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I have a PC running windows 7. I have created a system image from this PC and I'd like to 'install' that system image on a different machine. But I keep getting an error message after running the recovery console that the computer could not boot up do to a general error. Is it possible to create a system image on one PC and load the image on a totally different PC?

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To my knowledge it is possible, but usually only when the PCs being setup have identical hardware to the original computer; this is because of the nearly infinite possible combination of hardware and devices that can exist just on the motherboard make having the correct drivers installed essential. However, someone with more experience with this may have a more positive answer for you. –  Xantec Nov 2 '10 at 20:40
    
Quote: "PCs being setup have identical hardware to the original computer" - This is how XP and earlier systems worked - Vista and Win7 are more hardware independent. I don't recall if CPU type makes a difference (Intel vs. AMD) but the virtually all Intel images of an XP or Vista system should be deployable to a another Intel system that meets or exceeds the OS requirements. How did you create the image? What software did you use? What is the EXACT error message? Why are you going into the Recovery Console? –  Multiverse IT Nov 2 '10 at 20:43
    
@Multiverse is correct. In my experience, Vista and Windows 7 will boot up (at least in safe mode) provided you're running on the same architecture: i.e. Intel or AMD. But you need to give us more information. –  user3463 Nov 2 '10 at 20:50
    
I have, without issue, deployed an image created on a Dell E6510 laptop to a Dell Optiplex 755 desktop... I think most people would agree, these are very different systems. –  Multiverse IT Nov 3 '10 at 1:49
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4 Answers

As an alternative you could create the image with Symantec Backup Exec System Recovery and restore it to the different hardware. Use this often and itw works very well. Just did a laptop restore from a current Dell E6500 to a Dell D810 wee had spare. Worked perfectly even though harware was very different. A few drivers needed installing but only minor issues. There is a wizard that will check for drivers which can then be added to teh recovery disk.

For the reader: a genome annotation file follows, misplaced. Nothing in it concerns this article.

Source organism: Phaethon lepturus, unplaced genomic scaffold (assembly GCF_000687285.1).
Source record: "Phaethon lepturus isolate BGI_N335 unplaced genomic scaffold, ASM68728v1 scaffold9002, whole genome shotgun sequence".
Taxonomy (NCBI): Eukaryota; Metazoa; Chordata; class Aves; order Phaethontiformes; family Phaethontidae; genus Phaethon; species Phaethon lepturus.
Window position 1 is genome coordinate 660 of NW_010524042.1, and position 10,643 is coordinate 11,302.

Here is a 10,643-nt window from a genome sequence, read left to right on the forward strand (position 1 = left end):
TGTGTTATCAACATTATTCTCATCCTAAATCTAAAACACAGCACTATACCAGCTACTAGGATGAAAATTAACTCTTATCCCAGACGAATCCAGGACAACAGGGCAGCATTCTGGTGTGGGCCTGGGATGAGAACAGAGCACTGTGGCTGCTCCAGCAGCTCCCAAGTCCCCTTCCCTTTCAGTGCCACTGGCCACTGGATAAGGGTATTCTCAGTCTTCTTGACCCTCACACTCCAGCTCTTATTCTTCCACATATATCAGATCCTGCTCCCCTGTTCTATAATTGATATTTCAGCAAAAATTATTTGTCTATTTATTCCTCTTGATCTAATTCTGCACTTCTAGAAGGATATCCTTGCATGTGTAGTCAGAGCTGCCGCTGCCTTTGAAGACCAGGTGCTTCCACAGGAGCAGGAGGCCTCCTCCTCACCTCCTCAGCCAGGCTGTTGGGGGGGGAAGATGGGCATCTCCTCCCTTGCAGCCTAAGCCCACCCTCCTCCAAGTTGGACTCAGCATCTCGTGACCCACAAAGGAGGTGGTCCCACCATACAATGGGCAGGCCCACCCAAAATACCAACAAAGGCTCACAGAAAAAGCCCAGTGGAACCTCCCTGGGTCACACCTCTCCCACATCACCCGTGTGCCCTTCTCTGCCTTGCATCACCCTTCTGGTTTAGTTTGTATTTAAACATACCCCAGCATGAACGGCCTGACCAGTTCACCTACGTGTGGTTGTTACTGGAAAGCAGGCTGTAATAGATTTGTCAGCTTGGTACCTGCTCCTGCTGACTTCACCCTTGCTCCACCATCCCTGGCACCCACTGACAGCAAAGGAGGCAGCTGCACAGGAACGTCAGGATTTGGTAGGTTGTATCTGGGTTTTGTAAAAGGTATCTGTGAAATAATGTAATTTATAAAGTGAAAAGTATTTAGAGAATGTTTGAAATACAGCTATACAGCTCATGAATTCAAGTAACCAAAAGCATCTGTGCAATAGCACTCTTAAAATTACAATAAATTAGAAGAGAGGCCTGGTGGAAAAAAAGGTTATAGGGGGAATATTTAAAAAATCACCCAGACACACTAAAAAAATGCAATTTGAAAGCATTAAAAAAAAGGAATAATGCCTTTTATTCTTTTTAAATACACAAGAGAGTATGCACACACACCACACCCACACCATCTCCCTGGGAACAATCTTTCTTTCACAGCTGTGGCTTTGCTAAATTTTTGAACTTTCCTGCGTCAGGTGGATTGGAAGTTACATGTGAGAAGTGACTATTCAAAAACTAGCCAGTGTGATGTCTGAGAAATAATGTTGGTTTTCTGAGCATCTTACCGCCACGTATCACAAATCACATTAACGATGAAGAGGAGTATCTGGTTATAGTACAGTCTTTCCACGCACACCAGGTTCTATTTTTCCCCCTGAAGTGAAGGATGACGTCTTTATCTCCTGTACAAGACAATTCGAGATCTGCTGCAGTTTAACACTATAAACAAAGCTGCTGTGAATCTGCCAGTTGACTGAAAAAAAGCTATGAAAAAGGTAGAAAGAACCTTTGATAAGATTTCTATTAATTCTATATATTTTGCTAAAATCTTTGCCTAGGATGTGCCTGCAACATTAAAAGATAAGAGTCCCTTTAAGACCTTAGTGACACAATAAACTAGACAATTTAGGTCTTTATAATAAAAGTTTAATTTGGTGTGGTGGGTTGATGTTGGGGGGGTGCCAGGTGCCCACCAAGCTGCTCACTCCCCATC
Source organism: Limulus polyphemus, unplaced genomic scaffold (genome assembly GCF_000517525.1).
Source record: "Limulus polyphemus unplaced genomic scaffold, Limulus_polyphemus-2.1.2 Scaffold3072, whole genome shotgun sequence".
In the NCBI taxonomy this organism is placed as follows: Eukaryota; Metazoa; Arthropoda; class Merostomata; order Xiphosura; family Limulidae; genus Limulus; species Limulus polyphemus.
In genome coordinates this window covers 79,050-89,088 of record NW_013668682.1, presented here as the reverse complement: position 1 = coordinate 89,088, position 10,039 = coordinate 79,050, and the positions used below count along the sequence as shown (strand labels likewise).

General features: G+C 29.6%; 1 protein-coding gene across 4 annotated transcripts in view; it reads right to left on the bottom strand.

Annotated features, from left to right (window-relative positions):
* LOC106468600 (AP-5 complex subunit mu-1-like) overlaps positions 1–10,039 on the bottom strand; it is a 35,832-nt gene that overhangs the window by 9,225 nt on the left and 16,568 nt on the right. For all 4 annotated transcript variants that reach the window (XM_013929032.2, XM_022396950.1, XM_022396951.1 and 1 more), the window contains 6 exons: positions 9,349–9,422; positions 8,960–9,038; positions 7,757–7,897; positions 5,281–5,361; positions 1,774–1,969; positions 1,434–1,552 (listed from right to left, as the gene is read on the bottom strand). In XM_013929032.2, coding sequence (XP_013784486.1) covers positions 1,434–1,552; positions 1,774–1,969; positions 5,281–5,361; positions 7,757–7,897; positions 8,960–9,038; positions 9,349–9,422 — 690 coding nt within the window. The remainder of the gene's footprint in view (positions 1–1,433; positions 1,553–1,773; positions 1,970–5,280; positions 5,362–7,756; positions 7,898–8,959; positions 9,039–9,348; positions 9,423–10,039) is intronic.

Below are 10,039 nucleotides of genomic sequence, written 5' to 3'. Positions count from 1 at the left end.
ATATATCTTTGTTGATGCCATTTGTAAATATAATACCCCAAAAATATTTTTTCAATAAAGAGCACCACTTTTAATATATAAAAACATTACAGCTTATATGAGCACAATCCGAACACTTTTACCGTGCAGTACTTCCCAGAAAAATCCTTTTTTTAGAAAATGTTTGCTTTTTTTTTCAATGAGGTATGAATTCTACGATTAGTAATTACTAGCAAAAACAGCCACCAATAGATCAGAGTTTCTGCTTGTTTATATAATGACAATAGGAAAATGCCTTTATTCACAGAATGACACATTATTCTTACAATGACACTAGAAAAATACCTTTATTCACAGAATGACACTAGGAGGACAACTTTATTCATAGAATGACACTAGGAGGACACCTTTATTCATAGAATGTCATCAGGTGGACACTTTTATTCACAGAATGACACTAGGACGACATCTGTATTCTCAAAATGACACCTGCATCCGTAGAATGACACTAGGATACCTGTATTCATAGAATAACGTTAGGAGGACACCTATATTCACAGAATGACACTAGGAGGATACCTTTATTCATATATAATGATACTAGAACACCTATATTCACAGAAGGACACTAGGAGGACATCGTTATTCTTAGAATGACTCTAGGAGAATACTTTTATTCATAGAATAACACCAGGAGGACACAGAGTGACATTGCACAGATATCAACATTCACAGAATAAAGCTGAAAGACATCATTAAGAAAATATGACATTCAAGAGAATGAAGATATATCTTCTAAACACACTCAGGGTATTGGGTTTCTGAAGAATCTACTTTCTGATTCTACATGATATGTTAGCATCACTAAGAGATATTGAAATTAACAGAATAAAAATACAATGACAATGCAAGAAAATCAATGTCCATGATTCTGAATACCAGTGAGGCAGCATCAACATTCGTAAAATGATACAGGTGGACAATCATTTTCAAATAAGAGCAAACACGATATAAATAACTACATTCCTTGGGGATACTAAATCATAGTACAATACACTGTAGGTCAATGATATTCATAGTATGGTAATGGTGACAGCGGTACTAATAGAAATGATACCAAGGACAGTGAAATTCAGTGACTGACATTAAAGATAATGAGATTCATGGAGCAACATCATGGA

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I think Paragon has similar software...paragon-software.com/home/brs/cat_migration.html –  Moab Nov 2 '10 at 21:01
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One common cause would be trying to deploy an image that's running in AHCI or RAID mode on a machine with the controller set to IDE legacy emulation mode. You should check this setting in your BIOS.

As Multiverse IT says in the comments, Vista/7 are largely hardware independent beyond this. We'd need more specifics on the machines to try to pin down a problem.

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I found this very interesting. It doesn't mean it won't work. (Indeed some backup/imaging tools explicitly boats this capability.) But it does mean, as far as I understand, that MS doesn't care about this scenario.

Microsoft Article 279624 -

How to move a Windows installation to different hardware

Over the life cycle of a Microsoft Windows operating system, you may have to restore a system state backup that is installed on one computer to the same physical computer or even to a different physical computer. Recovery from the following events may require a restore operation: (...)

You can restore a system state backup from one physical computer to the same physical computer or another computer that has the same make, model, and configuration (identical hardware).

Microsoft does not support restoring a system state backup from one computer to a second computer of a different make, model, or hardware configuration. Microsoft will only provide commercially reasonable efforts to support this process. Even if the source and destination computers seem to be identical makes and models, there may be driver, hardware, or firmware differences between the source and destination computers.

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Use ImageX (Microsoft's free imaging tool.) to capture the image, load that image into a VM (like virtualbox) and then sysprep it using the /generalize flag.

sysprep /generalize /shutdown

Generalize prepares windows to be loaded to another PC. If you specify this option, all unique system information is removed from the Windows installation. The system’s SID is reset, any System Restore points are cleared, and event logs are deleted. The next time the computer starts, the specialize configuration pass runs. A new SID is created, and all drivers are cleared out.

It won't be easy, but using imagex, a VM and sysprep. It can be done.

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